I haven’t really spoken a lot about my stand on feminism yet. For someone who’s been in the creative field with a voice of my own, (which I would put forth quite often) it can be surprising that I didn’t speak about feminism much. I mean it’s a hot topic to write about and hey I am a woman, wasn’t I supposed to claim that space?
For most heavy topics like politics, history, injustice and more, I take a lot of time to read both sides, all sides and decide if I am capable of putting a word to it. Well, just because I have a voice, I can’t simply make noise. In fact, because I have one I realise the ability to use it right. And that’s a lot of work. All in all, let’s say, today I am ready to start a talk on feminism.
I am going to address this article in question and answer format. Much easier to read and also to convey thoughts clearly.
1. Why now?
My habit of being inspired by the content I consume and taking a step further to study, change and implement things I learn from them, has taken me places. And in this particular aspect, The Bold Type is credited for the final push for me. In my hunt of redefining myself and addressing deep-rooted emotional issues, I came across this series as a guide. This final push comes after ages of learning and unlearning the idea of a woman, being a woman and perceiving a woman.
2. What is feminism for you?
Feminism for me is claiming the space of a woman which was taken away all these years. But, being a woman, we’re meant to be inclusive, referring to the womb that births all. So while we try to claim space, rights and definitions, we’re meant to birth the space for all. Feminism for me is an equalist idea. The moment we become obsessed with powering one by oppressing the other, we will fail. Quite a few raging people tend to lose sight of the idea.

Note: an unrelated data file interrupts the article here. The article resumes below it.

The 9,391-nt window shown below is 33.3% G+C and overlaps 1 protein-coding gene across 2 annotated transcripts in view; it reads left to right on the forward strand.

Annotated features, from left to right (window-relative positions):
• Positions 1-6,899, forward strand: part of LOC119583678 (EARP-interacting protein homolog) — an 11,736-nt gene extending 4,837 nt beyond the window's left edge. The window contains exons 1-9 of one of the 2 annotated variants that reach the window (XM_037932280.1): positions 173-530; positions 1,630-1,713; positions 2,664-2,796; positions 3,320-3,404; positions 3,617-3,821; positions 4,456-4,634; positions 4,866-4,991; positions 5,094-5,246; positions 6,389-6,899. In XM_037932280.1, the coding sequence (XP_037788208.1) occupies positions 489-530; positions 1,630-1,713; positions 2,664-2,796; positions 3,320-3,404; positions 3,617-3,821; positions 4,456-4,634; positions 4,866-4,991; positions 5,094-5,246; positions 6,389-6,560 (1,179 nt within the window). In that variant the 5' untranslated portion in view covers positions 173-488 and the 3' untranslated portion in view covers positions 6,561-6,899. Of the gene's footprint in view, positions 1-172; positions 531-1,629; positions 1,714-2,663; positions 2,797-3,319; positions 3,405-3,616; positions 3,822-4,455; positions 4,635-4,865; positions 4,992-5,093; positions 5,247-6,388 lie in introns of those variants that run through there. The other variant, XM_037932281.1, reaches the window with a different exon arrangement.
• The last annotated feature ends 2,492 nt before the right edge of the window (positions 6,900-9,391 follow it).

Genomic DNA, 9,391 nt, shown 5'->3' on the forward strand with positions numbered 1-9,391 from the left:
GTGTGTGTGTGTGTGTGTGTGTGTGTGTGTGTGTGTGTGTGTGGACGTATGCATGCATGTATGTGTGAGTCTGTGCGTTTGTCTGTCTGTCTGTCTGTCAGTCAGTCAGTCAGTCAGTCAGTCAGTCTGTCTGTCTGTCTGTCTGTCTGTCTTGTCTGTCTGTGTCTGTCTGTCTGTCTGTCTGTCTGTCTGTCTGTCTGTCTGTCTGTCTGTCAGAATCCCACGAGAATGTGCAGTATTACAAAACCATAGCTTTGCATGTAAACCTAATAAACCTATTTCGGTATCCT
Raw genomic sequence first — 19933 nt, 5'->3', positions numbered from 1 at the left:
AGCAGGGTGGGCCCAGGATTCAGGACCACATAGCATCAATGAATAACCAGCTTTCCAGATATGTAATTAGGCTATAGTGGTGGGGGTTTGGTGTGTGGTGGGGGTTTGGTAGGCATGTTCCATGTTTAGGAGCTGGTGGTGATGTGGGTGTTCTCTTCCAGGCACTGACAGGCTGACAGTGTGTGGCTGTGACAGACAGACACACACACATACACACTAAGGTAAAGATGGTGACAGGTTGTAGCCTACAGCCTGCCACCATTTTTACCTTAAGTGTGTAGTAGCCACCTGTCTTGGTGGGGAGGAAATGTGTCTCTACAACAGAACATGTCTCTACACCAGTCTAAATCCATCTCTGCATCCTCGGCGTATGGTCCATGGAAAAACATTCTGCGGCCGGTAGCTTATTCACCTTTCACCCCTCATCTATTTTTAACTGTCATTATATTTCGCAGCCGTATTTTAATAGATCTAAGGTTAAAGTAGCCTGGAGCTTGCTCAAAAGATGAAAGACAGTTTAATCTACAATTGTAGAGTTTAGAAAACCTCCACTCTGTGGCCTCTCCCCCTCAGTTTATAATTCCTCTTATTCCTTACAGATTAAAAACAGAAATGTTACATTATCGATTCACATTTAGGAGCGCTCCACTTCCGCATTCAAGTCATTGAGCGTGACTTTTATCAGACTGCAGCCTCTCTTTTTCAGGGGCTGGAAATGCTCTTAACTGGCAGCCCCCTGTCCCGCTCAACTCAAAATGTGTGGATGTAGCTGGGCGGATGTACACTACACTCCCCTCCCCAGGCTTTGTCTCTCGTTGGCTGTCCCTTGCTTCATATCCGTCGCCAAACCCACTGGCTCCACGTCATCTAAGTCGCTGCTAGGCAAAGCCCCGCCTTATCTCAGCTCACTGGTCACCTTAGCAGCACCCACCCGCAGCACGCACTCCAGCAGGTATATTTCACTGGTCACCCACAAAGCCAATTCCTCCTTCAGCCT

3. Is this a fight against men?
No. It’s a fight against the thought system that favours men, fails women and queer genders. Doesn’t make men bad nor the enemy. A thought system is gender-less. By empowering the oppressed, you give power to all. That’s no language of hate, that’s the true language of love. And love is not for any particular gender, but for all!
4. Do you have personal experiences that led towards feminism?
I think it’s something no one can escape. And that’s why it needs to change. As we grow older we just keep realising the layers of work the world needs, the countless ideas that people need to rethink, acts they need to redo, laws they need to fix. From personal circles to workplaces to global levels, the reasons why we need feminism are everywhere. I was no exception from it, a patriarchal society isn’t really a rare experience for any gender.
5. How do you choose to contribute/fight?
Communication, expression and constant learning. I still feel I have a long way to go. This might be the first time spoken publicly about feminism but I have always spoken in personal spaces. I have seen a confused world. A society built on worshipping goddesses, failing women, so many times even unknowingly; is mind-boggling. The rage, protests, strong outspoken feminists are quite interesting to me. Though it might not be my expression. I choose to love, empathize, support women and all genders around me. For me, creating a safe space in the world started with being that safe space. Hopefully, I’ll grow my ways to reach out more. And maybe finally pinning down my thoughts about the subject will create that opportunity.
6. Last but not least, what message do you have as a feminist and for who?
I would say, it’s for all. While in a process of redefining the spirit of something, it has to come from a place of truth. And truth can’t be hazed by missing out on the self. Behind the rising voices and influential opinions, feminism is about you. Regardless of the gender. And if that voice is numb, not understood by the self or worse lost in the crowd, the essence is lost too.
While this wasn’t written to please somebody or get somebody mad, feminism has currently become one of the most sensitive topics. And, as this will run its course, this is the first of many tries as a feminist. One of the most important, as I believe, is to define who we are as feminists. Let’s get the conversation started.